U.S. Importers Can Postpone Duty Payments for 90 Days, But Relief Limited

By Elsa Manzanares

On April 19, U.S. Customs and Border Protection (CBP) announced the rollout of a 90-day duty deferral program for importers experiencing significant financial hardship. The temporary relief is limited in scope because it does not apply to Section 301 tariffs imposed by the Trump administration on goods from China. Also, postponement is limited to merchandise imported in March and April 2020. Eligible importers should contact their customs brokers to ensure payments are scheduled on a timely basis.

What relief is available?

President Trump signed an executive order on April 18 authorizing the secretary of the treasury in consultation with CBP to temporarily postpone for a period of 90 calendar days payment of certain duties, taxes and fees by importers facing significant financial hardship due to COVID-19. The relief became effective April 20. 

On April 22, CBP published a Temporary Final Rule (TFR) in the federal register amending its regulations by adding a new section, 19 CFR Part 24.1(a). The TFR noted that the action was taken in response to the extraordinary challenges facing the trade community during the COVID-19 national emergency and is consistent with treasury's decision to postpone due dates for federal income tax payments.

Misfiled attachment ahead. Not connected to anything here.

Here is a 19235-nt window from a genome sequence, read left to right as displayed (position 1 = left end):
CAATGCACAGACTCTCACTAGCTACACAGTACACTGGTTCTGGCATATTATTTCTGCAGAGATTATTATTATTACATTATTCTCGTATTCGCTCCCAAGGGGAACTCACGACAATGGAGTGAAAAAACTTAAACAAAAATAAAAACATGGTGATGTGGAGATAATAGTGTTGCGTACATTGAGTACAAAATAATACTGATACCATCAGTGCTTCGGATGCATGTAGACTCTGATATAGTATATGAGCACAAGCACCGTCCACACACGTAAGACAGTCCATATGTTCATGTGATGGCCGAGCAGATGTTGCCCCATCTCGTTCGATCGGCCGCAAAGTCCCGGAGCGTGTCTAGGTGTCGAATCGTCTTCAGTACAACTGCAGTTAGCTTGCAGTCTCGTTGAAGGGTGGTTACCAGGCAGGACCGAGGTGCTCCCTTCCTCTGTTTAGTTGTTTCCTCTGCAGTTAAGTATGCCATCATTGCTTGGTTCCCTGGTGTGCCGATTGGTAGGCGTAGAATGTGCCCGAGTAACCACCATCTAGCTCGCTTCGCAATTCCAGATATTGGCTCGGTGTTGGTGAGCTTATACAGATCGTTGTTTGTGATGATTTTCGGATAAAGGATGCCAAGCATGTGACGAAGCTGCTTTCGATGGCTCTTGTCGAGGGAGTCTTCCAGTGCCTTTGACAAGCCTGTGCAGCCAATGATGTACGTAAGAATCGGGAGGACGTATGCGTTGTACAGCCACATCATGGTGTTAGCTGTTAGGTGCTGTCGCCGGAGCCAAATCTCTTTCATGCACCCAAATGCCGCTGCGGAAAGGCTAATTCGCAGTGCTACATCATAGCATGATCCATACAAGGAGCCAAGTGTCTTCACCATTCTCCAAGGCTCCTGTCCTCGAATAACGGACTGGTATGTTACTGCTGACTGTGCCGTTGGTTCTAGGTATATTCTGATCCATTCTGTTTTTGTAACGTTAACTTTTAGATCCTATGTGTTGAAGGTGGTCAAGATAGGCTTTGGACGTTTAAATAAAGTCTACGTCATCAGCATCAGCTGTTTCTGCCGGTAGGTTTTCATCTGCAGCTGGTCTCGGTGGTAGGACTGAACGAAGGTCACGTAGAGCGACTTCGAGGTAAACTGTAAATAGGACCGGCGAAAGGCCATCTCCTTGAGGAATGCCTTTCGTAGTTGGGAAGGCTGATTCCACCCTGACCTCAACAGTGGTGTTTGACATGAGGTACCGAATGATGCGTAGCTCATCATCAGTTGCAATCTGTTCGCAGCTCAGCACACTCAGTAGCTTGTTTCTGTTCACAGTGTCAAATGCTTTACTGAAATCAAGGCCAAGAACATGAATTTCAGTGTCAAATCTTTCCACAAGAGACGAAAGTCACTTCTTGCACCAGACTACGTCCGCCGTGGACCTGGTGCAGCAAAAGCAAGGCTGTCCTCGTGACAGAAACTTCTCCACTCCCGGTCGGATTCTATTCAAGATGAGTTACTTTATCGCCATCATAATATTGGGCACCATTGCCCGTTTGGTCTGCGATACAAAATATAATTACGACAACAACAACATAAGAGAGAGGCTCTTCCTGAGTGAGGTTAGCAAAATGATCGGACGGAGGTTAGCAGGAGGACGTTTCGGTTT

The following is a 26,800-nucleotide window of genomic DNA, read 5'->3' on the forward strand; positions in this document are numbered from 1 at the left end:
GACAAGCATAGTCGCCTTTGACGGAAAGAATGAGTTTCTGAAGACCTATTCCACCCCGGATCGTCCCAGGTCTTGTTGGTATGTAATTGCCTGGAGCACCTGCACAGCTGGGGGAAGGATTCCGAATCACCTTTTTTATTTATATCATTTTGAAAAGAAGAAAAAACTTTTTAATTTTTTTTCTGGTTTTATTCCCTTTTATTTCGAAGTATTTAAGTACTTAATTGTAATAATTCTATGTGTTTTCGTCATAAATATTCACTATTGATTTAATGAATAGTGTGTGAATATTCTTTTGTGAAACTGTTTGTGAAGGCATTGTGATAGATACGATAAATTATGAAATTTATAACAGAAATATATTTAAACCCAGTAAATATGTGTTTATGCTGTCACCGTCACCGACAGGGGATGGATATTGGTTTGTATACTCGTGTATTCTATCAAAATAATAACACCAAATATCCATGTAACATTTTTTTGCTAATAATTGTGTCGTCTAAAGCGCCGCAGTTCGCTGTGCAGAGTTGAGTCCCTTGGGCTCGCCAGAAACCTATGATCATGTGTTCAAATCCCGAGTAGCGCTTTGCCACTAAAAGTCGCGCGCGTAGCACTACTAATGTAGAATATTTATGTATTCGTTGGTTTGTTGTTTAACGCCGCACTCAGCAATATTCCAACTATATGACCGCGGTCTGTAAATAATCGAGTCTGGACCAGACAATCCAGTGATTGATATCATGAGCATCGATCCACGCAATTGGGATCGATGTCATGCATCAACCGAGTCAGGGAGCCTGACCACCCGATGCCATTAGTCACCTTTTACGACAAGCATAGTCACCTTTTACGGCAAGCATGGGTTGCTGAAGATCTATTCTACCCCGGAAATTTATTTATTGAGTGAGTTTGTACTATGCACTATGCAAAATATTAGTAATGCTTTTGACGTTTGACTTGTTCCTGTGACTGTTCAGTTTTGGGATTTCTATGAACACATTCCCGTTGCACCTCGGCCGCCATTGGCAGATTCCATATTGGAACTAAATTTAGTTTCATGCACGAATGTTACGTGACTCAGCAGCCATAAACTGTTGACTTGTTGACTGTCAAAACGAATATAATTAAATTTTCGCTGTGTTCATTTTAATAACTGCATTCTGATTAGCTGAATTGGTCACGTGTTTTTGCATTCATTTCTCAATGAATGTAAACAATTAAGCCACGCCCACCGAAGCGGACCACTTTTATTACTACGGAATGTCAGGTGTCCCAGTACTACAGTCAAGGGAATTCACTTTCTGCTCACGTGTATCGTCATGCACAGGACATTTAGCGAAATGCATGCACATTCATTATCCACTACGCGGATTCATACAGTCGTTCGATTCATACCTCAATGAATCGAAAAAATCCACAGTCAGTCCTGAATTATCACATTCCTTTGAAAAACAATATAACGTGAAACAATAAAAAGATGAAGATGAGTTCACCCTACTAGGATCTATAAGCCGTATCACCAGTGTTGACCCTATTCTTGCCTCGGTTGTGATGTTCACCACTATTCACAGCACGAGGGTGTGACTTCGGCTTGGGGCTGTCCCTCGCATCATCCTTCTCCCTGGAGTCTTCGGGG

The 90 calendar day payment deferral applies to formal entries of merchandise (that is, import shipments with a value over $2,500) entered into the United States or withdrawn from warehouse for consumption (including entries from foreign trade zones), in March or April 2020. 

No interest will accrue for the postponed payments during the 90-day period. Nor will CBP impose any penalties, liquidated damages or other sanctions. 

Federal excise taxes collected by CBP, such as taxes on alcohol imports, can also be postponed. 

Importers had been actively lobbying the Trump administration for some form of tariff relief for weeks. CBP previously announced on March 20 that it would approve additional days for duty payments on a case-by-case basis. A few days later, CBP notified importers that it was no longer accepting requests for extensions of time to make payment.

Who is eligible for duty postponement?

Duty postponement is available to importers who have experienced a "significant financial hardship." In order to qualify, an importer must satisfy the following criteria: 

  1. An importer's operations have been fully or partially suspended during March or April due to orders from a competent government authority limiting commerce, travel or group meetings due to COVID-19.
  2. As a result of such suspension, the gross receipts of such importer for the period March 13-31 or April 2020 are less than 60% of the gross receipts for the comparable period in 2019.

According to Frequently Asked Questions (FAQ) published on the CBP website, "gross receipts" is defined as provided in the IRS regulations at 26 CFR §1.9993-6.

No documentation must be submitted to CBP to postpone payments, but importers are required to maintain records evidencing their eligibility. CBP may request the documentation in the future to ensure compliance.